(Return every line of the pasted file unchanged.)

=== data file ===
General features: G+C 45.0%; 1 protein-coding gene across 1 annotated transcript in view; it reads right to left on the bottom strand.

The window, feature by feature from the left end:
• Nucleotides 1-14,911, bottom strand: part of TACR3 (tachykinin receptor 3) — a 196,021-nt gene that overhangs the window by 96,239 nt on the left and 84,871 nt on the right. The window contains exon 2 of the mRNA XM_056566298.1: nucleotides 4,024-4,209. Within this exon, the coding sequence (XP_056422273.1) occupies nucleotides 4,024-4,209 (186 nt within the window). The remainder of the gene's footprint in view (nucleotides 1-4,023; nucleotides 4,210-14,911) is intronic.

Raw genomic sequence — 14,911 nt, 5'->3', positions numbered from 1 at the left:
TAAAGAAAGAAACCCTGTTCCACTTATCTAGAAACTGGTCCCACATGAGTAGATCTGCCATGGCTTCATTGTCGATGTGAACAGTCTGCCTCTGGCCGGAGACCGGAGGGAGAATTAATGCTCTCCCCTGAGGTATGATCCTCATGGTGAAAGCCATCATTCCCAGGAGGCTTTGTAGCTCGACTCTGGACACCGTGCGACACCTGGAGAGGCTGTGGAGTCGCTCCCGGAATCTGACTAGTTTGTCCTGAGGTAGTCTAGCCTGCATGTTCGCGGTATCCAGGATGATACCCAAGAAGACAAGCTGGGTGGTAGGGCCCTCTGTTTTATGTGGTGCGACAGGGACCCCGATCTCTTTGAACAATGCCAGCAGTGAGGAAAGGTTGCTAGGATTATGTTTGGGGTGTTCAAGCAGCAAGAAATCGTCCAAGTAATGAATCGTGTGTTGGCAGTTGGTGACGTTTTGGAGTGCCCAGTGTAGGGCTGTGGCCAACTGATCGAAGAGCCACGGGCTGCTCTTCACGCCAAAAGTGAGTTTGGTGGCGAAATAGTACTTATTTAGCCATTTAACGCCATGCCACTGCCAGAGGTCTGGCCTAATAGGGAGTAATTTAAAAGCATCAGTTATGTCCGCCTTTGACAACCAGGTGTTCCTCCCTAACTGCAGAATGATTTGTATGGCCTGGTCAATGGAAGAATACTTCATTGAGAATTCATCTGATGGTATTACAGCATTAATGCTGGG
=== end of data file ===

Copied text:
General features: G+C 45.0%; 1 protein-coding gene across 1 annotated transcript in view; it reads right to left on the bottom strand.

The window, feature by feature from the left end:
• Nucleotides 1-14,911, bottom strand: part of TACR3 (tachykinin receptor 3) — a 196,021-nt gene that overhangs the window by 96,239 nt on the left and 84,871 nt on the right. The window contains exon 2 of the mRNA XM_056566298.1: nucleotides 4,024-4,209. Within this exon, the coding sequence (XP_056422273.1) occupies nucleotides 4,024-4,209 (186 nt within the window). The remainder of the gene's footprint in view (nucleotides 1-4,023; nucleotides 4,210-14,911) is intronic.

Raw genomic sequence — 14,911 nt, 5'->3', positions numbered from 1 at the left:
TAAAGAAAGAAACCCTGTTCCACTTATCTAGAAACTGGTCCCACATGAGTAGATCTGCCATGGCTTCATTGTCGATGTGAACAGTCTGCCTCTGGCCGGAGACCGGAGGGAGAATTAATGCTCTCCCCTGAGGTATGATCCTCATGGTGAAAGCCATCATTCCCAGGAGGCTTTGTAGCTCGACTCTGGACACCGTGCGACACCTGGAGAGGCTGTGGAGTCGCTCCCGGAATCTGACTAGTTTGTCCTGAGGTAGTCTAGCCTGCATGTTCGCGGTATCCAGGATGATACCCAAGAAGACAAGCTGGGTGGTAGGGCCCTCTGTTTTATGTGGTGCGACAGGGACCCCGATCTCTTTGAACAATGCCAGCAGTGAGGAAAGGTTGCTAGGATTATGTTTGGGGTGTTCAAGCAGCAAGAAATCGTCCAAGTAATGAATCGTGTGTTGGCAGTTGGTGACGTTTTGGAGTGCCCAGTGTAGGGCTGTGGCCAACTGATCGAAGAGCCACGGGCTGCTCTTCACGCCAAAAGTGAGTTTGGTGGCGAAATAGTACTTATTTAGCCATTTAACGCCATGCCACTGCCAGAGGTCTGGCCTAATAGGGAGTAATTTAAAAGCATCAGTTATGTCCGCCTTTGACAACCAGGTGTTCCTCCCTAACTGCAGAATGATTTGTATGGCCTGGTCAATGGAAGAATACTTCATTGAGAATTCATCTGATGGTATTACAGCATTAATGCTGGG